When looking at the plugin, is your GA tag marked in yellow (which means you have an error in your GA tag)? Click into it to see if another yellow warning appears telling you that the ‘same web property ID is tracked twice’. This means there are 2 Page View tags firing in Google Tag Manager.
Or if one tag is coded into the site and one pushed through GTM, it will look like the below where it shows you two tags:
If you see either views (or maybe even both) it’s a clear sign that you need to remove one of the tags. This will normally solve the bounce rate straight away.
If you’ve checked that you only have one Google Analytics tag setup, and everything is ok, its time to look in Google Tag Manager to see if one or more of your Event Tags are setup incorrectly. I’ve specifically called out Tag Manager users here, because 99% of the time, it’s the case.
If it’s to do with an Event tag (and it normally is) it probably boils down to a misunderstood aspect of an event, the Non-Interaction Hit.
Let’s go into it a bit more.
The non-interactive option in a GTM event essentially dictates whether a bounce occurred or not. It’s a compulsory field in an Event and is set to ‘false’ by default. Google gives a bit of information about it in this post, but it’s a bit wordy. Basically, it allows you to decide whether tracking the event means an actual interaction takes place. These are the rules:
It’s confusing isn’t it, but once you get your head around it, it makes sense.
If an interaction takes place (non-interaction = false), it cancels out the Bounce, because the user did something on the page. If an interaction did not take place (non-interaction = true) the Bounce stays.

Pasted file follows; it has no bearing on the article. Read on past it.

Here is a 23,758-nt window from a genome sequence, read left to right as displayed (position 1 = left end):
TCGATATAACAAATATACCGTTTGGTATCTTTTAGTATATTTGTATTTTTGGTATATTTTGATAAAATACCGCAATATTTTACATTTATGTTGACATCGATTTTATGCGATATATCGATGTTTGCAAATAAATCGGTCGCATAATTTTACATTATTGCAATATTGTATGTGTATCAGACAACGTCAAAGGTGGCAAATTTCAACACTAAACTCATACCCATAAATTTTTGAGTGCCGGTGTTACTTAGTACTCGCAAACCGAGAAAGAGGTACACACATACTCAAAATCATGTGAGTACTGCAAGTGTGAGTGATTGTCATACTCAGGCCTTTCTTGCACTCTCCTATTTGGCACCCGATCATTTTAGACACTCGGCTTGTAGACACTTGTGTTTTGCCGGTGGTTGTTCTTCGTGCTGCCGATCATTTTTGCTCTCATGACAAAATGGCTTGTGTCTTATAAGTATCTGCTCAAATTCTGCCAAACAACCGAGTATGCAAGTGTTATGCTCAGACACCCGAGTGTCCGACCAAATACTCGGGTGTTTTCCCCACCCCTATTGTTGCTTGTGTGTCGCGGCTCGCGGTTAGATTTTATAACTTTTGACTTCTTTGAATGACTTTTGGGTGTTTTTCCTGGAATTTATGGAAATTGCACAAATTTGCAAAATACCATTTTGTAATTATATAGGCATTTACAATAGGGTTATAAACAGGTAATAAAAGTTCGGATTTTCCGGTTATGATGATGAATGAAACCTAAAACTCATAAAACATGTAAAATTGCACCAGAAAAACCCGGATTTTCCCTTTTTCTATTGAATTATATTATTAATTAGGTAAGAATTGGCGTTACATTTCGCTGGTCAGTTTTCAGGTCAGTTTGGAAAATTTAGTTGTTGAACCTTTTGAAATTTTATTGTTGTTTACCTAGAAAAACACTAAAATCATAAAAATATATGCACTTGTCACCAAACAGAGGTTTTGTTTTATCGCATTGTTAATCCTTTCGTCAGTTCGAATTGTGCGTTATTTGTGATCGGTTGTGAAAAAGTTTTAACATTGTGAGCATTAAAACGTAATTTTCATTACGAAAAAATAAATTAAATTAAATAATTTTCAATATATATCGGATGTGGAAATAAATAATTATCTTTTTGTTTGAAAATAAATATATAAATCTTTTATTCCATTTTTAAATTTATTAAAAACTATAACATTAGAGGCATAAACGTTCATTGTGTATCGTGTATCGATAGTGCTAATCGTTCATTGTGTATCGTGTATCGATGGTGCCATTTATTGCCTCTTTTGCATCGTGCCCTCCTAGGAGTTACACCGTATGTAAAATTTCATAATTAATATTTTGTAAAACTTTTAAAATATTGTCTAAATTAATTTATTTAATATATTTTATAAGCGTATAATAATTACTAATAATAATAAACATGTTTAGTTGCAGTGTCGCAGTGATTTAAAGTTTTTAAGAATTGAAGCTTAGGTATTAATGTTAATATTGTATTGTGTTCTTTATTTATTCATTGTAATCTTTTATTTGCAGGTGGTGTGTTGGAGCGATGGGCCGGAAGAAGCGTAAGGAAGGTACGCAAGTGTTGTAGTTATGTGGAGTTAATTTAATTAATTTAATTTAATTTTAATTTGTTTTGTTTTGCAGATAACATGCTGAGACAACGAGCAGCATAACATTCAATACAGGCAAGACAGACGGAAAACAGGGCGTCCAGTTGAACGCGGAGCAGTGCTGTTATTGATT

Here’s a couple of examples of how you would use it:
All of the above means the user did something on the page, which mean the Bounce needs to be cancelled.
For the above, the user didn’t actually do anything, they have just seen something. So as a result, they haven’t really interacted with the page, meaning the Bounce stays.
So how do you fix it? Well, you need to dig into Google Analytics a bit more to see if the bounce rate is affected across the site, or is it specific to a certain page type?
When you have the answer, look at the Events in Google Tag Manager which would fire on these pages to see if the Non-Interactive Hit needs changing.
You will notice an instant uplift in your bounce rate
People don’t associate Scroll Tracking with an Event, because that’s how you track it in Google Analytics. However, should you class it as an interaction? If you’ve ever used Scroll Tracking, you might notice that as soon as you land on a page the GTM debug tool tells you that you’ve scrolled down to 10%, but haven’t actually interacted with the page, and yet an Event will fire that will cancel out the Bounce.
Scroll Tracking should have a Non-Interaction Hit of True.
This is basically the same as the above, but a lot of people are not aware that there are various stages on Enhanced Ecommerce that are run through GTM Events rather than a Page View tag. This is mainly because interactions happen after a user has landed on a page (addToCart, removeFromCart etc), but there are 2 aspects in EE that don’t involve the user doing anything:
For both of the above, if your EE DataLayer loads after your GA tag, and you have an event set to track this, see if the Non-Interaction hit is set to False. If it is, change it to True.
If you’ve seen a large drop in your bounce rate, it doesn’t normally mean you’ve done something well on the site, it’s normally that something has gone wrong. By checking and fixing the above point, you will normally fix the Bounce Rate immediately.
If you want to talk about this, or any other GA/GTM issues, then Propellernet offers Google Tag Manager Training and Google Analytics Training in Brighton and London. Please contact us for more information